This is the vertex angle from one face to the opposite edge.

Taking two triangle faces that are abutting, the tips would be Phi (Φ) apart, you can draw a triangle of sides S, S, and Φ, going through the center of each equilateral triangle and the tips.

The dodecahedron is a regular polyhedron made of 12 regular pentagon faces.

A D12 die is often used in certain role playing games.

Since a dodecahedron has 12 sides, you can print out a calendar, one month per face, and have a conversation piece on your desk. (My advice, use heavy paper and score lines before folding.)

The vertex angles are \(cos^{-1} ( \frac{\cos 108}{\cos \frac{108}{2}} ) \) or 121.7174744…°.

To find the dihedral angles, we will start with a dodecahedron with edge length of 1. Let’s take Figure 1 and slice through the drawn lines going across four of the faces. We get a shape similar to some house roofs, with a square base with sides of length Phi (Φ) or \(\frac{1+\sqrt5}{2}\), as this is the width of a regular pentagon. There are also two triangles and two trapezoids, each with one edge length of Φ and all others 1. In other words, AE=BE=EF=CF=DF=1 and AB=BD=CD=AC=Φ.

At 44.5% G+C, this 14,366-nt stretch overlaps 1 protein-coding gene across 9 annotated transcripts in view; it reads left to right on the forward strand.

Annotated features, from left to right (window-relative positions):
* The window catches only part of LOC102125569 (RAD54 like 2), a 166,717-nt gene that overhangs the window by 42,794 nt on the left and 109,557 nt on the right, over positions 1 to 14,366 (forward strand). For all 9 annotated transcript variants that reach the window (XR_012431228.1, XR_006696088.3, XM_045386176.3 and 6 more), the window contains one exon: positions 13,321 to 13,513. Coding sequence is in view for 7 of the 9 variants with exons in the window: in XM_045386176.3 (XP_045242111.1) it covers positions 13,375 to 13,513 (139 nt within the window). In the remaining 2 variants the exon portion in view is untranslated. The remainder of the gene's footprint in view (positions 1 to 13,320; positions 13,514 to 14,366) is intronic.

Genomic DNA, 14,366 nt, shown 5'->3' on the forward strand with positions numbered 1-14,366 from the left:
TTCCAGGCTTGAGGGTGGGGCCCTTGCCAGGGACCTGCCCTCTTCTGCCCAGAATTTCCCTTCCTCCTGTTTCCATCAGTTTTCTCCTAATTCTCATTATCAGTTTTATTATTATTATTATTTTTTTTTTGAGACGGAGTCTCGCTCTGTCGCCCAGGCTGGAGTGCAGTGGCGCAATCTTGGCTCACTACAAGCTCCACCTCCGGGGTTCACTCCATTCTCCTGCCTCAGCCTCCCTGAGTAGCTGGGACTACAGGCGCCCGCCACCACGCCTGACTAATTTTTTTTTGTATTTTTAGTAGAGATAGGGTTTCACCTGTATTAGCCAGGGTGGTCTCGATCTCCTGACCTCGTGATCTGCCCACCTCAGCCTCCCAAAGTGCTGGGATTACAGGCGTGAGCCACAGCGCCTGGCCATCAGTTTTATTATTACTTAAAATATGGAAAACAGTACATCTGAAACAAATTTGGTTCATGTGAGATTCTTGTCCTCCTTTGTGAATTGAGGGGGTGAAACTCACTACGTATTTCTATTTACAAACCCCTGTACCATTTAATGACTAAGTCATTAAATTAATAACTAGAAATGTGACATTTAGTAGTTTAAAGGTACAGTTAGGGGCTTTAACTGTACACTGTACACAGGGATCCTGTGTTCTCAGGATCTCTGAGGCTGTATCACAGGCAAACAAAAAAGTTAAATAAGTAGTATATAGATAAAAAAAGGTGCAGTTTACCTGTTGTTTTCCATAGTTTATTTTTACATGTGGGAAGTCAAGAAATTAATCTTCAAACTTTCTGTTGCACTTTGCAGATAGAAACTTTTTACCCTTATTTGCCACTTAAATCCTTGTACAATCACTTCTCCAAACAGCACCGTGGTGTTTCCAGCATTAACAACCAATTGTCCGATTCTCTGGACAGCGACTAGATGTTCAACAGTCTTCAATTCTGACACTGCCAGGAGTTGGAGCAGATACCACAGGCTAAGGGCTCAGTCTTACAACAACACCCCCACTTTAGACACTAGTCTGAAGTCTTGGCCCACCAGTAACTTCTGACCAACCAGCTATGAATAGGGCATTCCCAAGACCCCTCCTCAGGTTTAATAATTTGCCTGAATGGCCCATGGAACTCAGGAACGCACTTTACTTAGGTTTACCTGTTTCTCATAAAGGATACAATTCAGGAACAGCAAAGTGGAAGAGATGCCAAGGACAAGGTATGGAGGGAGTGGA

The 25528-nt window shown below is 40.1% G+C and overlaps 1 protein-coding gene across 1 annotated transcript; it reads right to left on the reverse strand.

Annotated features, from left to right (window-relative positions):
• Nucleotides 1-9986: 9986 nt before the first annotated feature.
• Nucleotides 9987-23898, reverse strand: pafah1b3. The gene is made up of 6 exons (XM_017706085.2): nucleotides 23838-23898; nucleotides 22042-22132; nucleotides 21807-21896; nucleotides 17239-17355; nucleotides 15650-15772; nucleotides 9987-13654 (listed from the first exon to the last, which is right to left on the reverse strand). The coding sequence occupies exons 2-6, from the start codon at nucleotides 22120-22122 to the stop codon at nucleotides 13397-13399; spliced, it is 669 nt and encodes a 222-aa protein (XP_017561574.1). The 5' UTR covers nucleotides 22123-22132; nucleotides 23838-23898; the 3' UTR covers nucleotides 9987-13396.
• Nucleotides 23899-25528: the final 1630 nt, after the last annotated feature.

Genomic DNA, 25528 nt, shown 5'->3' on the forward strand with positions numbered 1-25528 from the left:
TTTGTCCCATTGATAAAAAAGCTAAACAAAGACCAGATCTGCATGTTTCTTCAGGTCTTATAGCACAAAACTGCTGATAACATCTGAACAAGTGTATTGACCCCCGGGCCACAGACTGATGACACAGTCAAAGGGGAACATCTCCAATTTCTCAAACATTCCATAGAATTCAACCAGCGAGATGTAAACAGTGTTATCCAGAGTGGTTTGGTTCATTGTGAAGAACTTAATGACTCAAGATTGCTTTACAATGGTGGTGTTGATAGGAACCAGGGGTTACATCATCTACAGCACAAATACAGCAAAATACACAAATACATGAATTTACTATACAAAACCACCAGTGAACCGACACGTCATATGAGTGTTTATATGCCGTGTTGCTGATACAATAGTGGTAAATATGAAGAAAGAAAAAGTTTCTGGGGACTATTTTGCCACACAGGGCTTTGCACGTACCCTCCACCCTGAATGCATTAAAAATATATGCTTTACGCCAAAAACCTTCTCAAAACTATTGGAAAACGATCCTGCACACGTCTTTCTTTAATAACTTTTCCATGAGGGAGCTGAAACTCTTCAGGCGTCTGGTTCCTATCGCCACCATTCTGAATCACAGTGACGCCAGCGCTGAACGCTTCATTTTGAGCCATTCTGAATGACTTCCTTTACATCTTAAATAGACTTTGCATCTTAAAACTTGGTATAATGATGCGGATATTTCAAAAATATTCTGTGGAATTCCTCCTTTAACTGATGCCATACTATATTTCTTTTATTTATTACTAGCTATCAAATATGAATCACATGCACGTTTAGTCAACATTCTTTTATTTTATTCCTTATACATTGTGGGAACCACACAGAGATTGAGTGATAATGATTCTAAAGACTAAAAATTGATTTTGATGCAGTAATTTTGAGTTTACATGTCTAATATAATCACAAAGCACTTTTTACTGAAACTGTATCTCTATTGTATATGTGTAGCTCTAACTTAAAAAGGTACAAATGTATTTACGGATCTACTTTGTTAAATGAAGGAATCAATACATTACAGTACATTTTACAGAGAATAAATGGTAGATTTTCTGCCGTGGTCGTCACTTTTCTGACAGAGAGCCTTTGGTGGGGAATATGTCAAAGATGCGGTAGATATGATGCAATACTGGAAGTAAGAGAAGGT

Lengths of the pentagon are in Fig. 3, exact representations are not needed at this time.

If we take triangle ABE and “slide” it up to have it meet triangle CDF at point F, shown in red. We will call the points of the new triangle A’, B’, and F, (those are read as A-prime and B-prime). This gives us a rectangular pyramid A’B’CDF.

We know that line EF is 1, so lines AA’ and BB’ are also 1. Lines AC and BD are Φ, so lines A’C and B’D are length Φ-1 or \(\frac{\sqrt5-1}{2}\), so B’H and HD are each \(\frac{\sqrt5-1}{4}\).

Taking the midpoints of A’C and B’D (points G and H, Fig. 5) we can use the Pythagorean theorem to find lengths of these lines,